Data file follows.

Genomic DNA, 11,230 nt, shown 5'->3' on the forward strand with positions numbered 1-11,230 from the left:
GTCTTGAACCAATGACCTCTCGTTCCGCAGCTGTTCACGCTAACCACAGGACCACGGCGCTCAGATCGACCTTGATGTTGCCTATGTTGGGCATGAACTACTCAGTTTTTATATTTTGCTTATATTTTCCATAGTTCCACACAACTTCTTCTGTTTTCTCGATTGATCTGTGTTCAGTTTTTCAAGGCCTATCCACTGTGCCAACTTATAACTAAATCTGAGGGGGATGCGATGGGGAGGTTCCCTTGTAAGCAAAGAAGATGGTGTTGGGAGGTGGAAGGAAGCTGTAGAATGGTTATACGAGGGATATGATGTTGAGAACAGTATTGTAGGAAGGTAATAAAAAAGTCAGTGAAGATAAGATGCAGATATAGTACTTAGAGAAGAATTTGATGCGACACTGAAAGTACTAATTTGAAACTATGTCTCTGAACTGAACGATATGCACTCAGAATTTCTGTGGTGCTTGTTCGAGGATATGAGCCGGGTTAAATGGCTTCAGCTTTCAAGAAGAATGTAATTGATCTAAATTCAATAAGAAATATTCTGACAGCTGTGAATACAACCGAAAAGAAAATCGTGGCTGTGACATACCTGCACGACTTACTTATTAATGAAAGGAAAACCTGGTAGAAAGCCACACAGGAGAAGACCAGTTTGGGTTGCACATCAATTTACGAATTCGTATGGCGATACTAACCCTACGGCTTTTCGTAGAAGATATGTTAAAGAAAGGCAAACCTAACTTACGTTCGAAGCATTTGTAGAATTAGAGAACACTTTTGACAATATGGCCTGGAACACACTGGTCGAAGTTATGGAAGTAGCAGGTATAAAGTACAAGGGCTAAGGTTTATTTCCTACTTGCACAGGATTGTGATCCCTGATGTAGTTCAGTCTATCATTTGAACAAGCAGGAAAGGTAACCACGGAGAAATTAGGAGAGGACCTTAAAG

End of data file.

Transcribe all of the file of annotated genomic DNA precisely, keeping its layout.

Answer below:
Genomic DNA, 11,230 nt, shown 5'->3' on the forward strand with positions numbered 1-11,230 from the left:
GTCTTGAACCAATGACCTCTCGTTCCGCAGCTGTTCACGCTAACCACAGGACCACGGCGCTCAGATCGACCTTGATGTTGCCTATGTTGGGCATGAACTACTCAGTTTTTATATTTTGCTTATATTTTCCATAGTTCCACACAACTTCTTCTGTTTTCTCGATTGATCTGTGTTCAGTTTTTCAAGGCCTATCCACTGTGCCAACTTATAACTAAATCTGAGGGGGATGCGATGGGGAGGTTCCCTTGTAAGCAAAGAAGATGGTGTTGGGAGGTGGAAGGAAGCTGTAGAATGGTTATACGAGGGATATGATGTTGAGAACAGTATTGTAGGAAGGTAATAAAAAAGTCAGTGAAGATAAGATGCAGATATAGTACTTAGAGAAGAATTTGATGCGACACTGAAAGTACTAATTTGAAACTATGTCTCTGAACTGAACGATATGCACTCAGAATTTCTGTGGTGCTTGTTCGAGGATATGAGCCGGGTTAAATGGCTTCAGCTTTCAAGAAGAATGTAATTGATCTAAATTCAATAAGAAATATTCTGACAGCTGTGAATACAACCGAAAAGAAAATCGTGGCTGTGACATACCTGCACGACTTACTTATTAATGAAAGGAAAACCTGGTAGAAAGCCACACAGGAGAAGACCAGTTTGGGTTGCACATCAATTTACGAATTCGTATGGCGATACTAACCCTACGGCTTTTCGTAGAAGATATGTTAAAGAAAGGCAAACCTAACTTACGTTCGAAGCATTTGTAGAATTAGAGAACACTTTTGACAATATGGCCTGGAACACACTGGTCGAAGTTATGGAAGTAGCAGGTATAAAGTACAAGGGCTAAGGTTTATTTCCTACTTGCACAGGATTGTGATCCCTGATGTAGTTCAGTCTATCATTTGAACAAGCAGGAAAGGTAACCACGGAGAAATTAGGAGAGGACCTTAAAG